Search on "glacial moraine" and find Michigan entities at the top of the returns...

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    Might's well add my 2¢ worth. If I couldn't buy those parts and absolutely had to make them:

    Cut to length in an ironworker using a stop. Chomp, chomp, 576 times. Cycle time <5 seconds. About an hour with handling.
    Load in turning-center chuck using a gauge for minimum stickout.
    Run wide open flooded with coolant. Probable cycle time <20 seconds. About 11,000 seconds, call it 3 hours

    This looks like a four-hour project. If your cost is $30/hr the parts are something like 20¢ each to prep. The material is dirt cheap, so worst case it'd total less than a quarter each. Can you buy the pieces for that?

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    Hey guys, the stakes are 34" long, I do have a 36" lathe, accuracy is not critical but need to be pointed...., I'm not above chucking into a lathe and grinding... just gonna be slow.

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    Quote Originally Posted by Portable Welder View Post
    Hey guys, the stakes are 34" long, I do have a 36" lathe, accuracy is not critical but need to be pointed...., I'm not above chucking into a lathe and grinding... just gonna be slow.
    Meah.. grinding.... in "volume", yet.. on any lathe you'd like to keep sweet for the NEXT job? Not my cuppa.

    Better to rig a fixture for a Burr-King or cousin? Pipe threader, modified, idea may be slow, but investment is very low, you might hire someone hungry for Christmas cash to do most of them whilst you generate other revenue on more wisely bid tasking (hint, hint...), and it need not trash the rest of yer machinery.

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    Quote Originally Posted by Portable Welder View Post
    Hey guys, the stakes are 34" long, I do have a 36" lathe, accuracy is not critical but need to be pointed...., I'm not above chucking into a lathe and grinding... just gonna be slow.
    Put a steady rest or roller stand on the outboard side of your headstock, chuck in through the hole in your headstock with less than 1" sticking out, set the compound to 60o, use an electric drill to drive the compound. Depending on the power of your lathe you can make a point on A36 or 1018 5/8" rod in a couple or few passes. There are only a few unmentionable lathes out there that will not be able to take 1/8" deep cut in one pass. If you have a decent lathe you might be able to do it one pass. Use carbide find the right balance between feeds and speed and go at it. Cut from the large side to the point. Really boring job. No need to grind, it goes into dirt it will dull the point in the first foot or less.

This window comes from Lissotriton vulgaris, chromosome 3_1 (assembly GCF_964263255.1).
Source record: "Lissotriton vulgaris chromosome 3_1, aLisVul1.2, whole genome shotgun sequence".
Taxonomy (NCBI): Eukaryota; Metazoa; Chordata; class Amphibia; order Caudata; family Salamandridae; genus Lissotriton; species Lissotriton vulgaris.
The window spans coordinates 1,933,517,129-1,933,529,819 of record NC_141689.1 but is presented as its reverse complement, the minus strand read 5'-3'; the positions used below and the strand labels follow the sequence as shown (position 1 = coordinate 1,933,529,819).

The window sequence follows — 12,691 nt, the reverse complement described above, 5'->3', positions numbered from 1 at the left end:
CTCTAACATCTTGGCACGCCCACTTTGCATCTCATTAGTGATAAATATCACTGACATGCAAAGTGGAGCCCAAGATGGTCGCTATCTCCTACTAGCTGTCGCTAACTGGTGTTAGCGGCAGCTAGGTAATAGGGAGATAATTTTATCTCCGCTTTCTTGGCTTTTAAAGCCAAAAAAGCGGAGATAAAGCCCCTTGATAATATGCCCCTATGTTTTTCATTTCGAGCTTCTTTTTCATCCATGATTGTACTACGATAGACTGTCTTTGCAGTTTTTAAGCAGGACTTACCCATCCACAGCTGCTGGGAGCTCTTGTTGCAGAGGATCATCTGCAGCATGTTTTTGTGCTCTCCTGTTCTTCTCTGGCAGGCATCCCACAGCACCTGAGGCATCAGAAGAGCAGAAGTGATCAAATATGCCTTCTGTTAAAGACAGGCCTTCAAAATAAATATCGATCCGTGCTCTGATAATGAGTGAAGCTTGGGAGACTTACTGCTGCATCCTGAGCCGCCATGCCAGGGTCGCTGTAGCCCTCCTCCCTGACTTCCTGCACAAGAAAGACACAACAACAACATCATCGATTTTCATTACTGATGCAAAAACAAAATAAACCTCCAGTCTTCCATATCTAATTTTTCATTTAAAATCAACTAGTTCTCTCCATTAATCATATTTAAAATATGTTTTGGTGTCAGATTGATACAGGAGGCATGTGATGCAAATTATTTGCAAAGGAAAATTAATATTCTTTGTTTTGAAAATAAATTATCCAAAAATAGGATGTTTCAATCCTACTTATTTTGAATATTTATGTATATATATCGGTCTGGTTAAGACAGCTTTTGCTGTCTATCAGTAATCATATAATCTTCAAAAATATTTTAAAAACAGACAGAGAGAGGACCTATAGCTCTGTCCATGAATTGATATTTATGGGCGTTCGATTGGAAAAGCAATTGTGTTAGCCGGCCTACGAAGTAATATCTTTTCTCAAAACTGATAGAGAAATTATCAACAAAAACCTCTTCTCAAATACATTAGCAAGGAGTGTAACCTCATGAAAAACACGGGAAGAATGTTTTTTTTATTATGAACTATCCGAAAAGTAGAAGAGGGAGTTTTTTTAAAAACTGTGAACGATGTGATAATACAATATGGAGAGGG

dee
    ;-D

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    Quote Originally Posted by Oldwrench View Post
    Might's well add my 2¢ worth. If I couldn't buy those parts and absolutely had to make them:

    Cut to length in an ironworker using a stop. Chomp, chomp, 576 times. Cycle time <5 seconds. About an hour with handling.
    Load in turning-center chuck using a gauge for minimum stickout.
    Run wide open flooded with coolant. Probable cycle time <20 seconds. About 11,000 seconds, call it 3 hours

    This looks like a four-hour project. If your cost is $30/hr the parts are something like 20¢ each to prep. The material is dirt cheap, so worst case it'd total less than a quarter each. Can you buy the pieces for that?
    Stack cut them on the bandsaw, a tack weld holds the end together.

    Ironworker will mangle the ends so you cant' shove into back of headstock,
    to get thru the collet.

    You'll have to in thru the nose, and move all that tooling out for very piece.
    (actually, both ends will be mangled so much that only a 3 jaw can be used,
    much slower than a collet withe lever closer)

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    Hey guys, the rods will get welded to a 12" x 12" x 3/8" base plate, there will be 4 rods per base plate and I'm using 1/4" x 1 flat bar to hold the rods in place 20" down from the top of the base plate.
    I have 2 minutes per rod figured into the price for grinding to a point, cutting of the rods will be done on my iron worker, ( Yes, I will weld my ends together so I can cut multiple pieces at a time with a stop set on the iron worker ).

    As far as ruining my $ 1,000,00 lathe due to grinding !!!! We dont do any critical machining, I try to hold plus or minus .010 on the lathe... and consider that good.